Jawed fish are proved to have thrived 440 million years ago, eventually moving on land and evolving into other animals. VCG
Humans evolved from apes. This is what we learned in biology class. But what came before apes? Chinese scientists have discovered fossils that could enrich the evolutionary story of how humans evolved from fish.
According to four articles published in the journal Nature in late September, Chinese researchers found fish fossils that provide the “missing link” about the origin of the jaw, a key trait that 99.8 percent of vertebrate species have.
Zhu Min, a lead researcher of the studies from the Chinese Academy of Sciences, told China Daily that the findings drew a large amount of interest in the science world due to the importance of jaws in animal evolution.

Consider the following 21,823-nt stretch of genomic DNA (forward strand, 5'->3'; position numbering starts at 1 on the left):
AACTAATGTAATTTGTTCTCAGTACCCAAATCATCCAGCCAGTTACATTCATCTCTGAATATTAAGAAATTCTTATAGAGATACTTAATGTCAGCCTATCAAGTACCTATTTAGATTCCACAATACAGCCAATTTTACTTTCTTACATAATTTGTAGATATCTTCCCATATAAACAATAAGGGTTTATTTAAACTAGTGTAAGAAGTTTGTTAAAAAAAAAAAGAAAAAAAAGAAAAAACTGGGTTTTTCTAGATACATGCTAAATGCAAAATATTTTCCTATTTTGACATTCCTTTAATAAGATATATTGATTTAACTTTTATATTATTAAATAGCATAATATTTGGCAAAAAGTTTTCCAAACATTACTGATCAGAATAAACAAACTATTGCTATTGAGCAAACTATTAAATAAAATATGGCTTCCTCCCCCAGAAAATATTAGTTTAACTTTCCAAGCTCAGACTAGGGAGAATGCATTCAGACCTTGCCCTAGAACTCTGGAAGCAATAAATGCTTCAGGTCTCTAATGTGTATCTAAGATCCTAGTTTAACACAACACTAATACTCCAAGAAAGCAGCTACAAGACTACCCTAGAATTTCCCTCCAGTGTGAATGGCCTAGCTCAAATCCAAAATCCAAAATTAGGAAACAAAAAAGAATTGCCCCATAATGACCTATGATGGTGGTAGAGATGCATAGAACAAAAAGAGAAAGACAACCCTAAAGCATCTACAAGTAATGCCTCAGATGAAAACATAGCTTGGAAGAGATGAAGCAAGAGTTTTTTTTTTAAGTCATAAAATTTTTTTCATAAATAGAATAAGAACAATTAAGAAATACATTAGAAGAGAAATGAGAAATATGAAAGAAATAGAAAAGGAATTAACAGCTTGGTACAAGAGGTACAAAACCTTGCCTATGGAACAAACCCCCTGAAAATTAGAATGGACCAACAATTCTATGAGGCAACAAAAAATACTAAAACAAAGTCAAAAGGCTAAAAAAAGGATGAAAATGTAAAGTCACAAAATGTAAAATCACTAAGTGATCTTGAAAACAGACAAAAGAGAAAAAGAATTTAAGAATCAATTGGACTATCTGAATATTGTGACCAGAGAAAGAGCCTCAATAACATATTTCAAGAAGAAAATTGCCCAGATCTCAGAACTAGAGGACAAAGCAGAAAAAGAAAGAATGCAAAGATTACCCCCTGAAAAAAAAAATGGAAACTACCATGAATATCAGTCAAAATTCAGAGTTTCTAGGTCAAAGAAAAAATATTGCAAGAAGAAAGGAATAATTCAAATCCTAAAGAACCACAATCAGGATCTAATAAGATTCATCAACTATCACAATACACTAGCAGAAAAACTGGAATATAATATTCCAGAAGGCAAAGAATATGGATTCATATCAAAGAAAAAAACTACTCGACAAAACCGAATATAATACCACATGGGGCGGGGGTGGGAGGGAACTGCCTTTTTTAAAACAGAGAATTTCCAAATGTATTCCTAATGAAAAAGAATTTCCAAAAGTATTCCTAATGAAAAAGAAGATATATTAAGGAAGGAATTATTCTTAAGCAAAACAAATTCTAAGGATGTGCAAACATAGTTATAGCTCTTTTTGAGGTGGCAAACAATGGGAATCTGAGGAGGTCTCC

However, the rise of the jaw had been a mystery due to a lack of sufficient fossil evidence to support that jawed vertebrates lived 450 million years ago.
The latest findings made by Zhu’s team presented a set of five surprisingly well-preserved fish fossils that included three whole-bodied fish, helping scientists paint a more accurate evolutionary picture of the origin of the jaw. The fish fossils were discovered at two sites in Chongqing and Guizhou, whose strata date back to the Silurian Period that began around 440 million years ago.
These fossils show that jawed fish were already thriving in the world’s ancient oceans at that time. Later on, more diverse and larger jawed fish evolved and began to spread around the world, paving the way for some fish to eventually go on land and evolve into other animals – including humans.
“These fossils provide an unprecedented opportunity to peek into the ‘dawn of fish’ and help scientists trace many human body structures back to these ancient fish, thus filling some key gaps in the evolutionary history of how fish evolved into humans,” Zhu said.